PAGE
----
Tehelka Magazine, Vol 7, Issue 26, Dated July 3, 2010
‘Walking out of a movie that failed is like walking out of a grave’
Kareena Kapoor, at the top of her game, enjoys unpretentious blockbusters and off-beat films equally. She tells NISHITA JHA that Indian audiences only pretend to want ‘alternative cinema’
|Meet the diva Kareena Kapoor takes a break in her vanity van after 40 gruelling hours of shooting for Golmaal 3 and a Sony Ericsson advertisement
Photo: RAM KRISHNA REDDY
Kareena Kapoor is on the sets of Golmaal 3 in Film City, Hyderabad. At 28, she is one of the most recognised faces in the country. Lead her beyond the usual conversation about yoga and size zero and you find someone with an acute interest in the business of Bollywood. Between takes, she talks about growing up in a woman-centric family, the audience's confusing tastes and the advantages of being in a relationship with an older man. Excerpts:
When did you become aware of the fact that you were born to ‘film royalty’?
Ever since I became aware of the world, I’ve known that I belong to a film family, I was always aware that the attention my family was getting was because of my grandparents and Karisma. There was a lot of attention on me too — through my teens everyone knew I would join the industry one day, that all the directors would work with me. But we’re pretty normal. It just means the industry is home. We are all very opinionated when it comes to cinema. My mother loves films like the Golmaal series, Singh is Kingg — the real masala. Karisma is more mushy (laughs), she likes films like Love Aaj Kal, Jab We Met. I’m very drawn to good performances — I enjoyed Kaminey and 3 Idiots… I act in films that are highly ‘masala’ but I’m not into those films at all. I like Vishal Bhardwaj and Rajkumar Hirani’s films more.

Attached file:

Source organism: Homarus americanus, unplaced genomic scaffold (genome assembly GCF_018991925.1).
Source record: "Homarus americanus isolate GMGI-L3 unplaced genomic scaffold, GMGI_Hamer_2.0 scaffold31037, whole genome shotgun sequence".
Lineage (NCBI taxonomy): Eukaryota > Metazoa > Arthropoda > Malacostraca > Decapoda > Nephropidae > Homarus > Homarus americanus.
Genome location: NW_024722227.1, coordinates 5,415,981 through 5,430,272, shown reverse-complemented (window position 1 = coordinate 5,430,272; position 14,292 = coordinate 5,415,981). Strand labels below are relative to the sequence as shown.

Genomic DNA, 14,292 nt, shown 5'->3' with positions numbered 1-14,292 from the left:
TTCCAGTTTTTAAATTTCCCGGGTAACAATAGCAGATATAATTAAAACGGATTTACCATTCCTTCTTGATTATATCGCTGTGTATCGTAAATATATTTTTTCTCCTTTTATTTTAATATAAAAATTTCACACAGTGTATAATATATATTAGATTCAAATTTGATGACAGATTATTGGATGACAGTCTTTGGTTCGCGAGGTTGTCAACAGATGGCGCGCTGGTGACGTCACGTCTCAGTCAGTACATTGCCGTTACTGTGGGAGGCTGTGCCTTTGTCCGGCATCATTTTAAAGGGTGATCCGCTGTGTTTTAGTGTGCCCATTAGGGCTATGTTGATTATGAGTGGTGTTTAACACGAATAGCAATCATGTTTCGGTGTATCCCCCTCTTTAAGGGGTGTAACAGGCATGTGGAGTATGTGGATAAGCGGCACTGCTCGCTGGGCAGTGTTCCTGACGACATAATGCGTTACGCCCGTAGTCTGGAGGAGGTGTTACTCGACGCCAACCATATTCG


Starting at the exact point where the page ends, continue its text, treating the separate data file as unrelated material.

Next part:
What about your cousin Ranbir Kapoor?
No we’re not very close. While growing up, we interacted, but not too much, it wasn’t anything like those big families you see in films!
How did your parents’ decision to not live together affect you while growing up?
There was no legal separation. My father comes over every day. He’s always been around so I never missed him.
|Saif has always said to me, ‘Work with whoever you want, just don’t bring them home’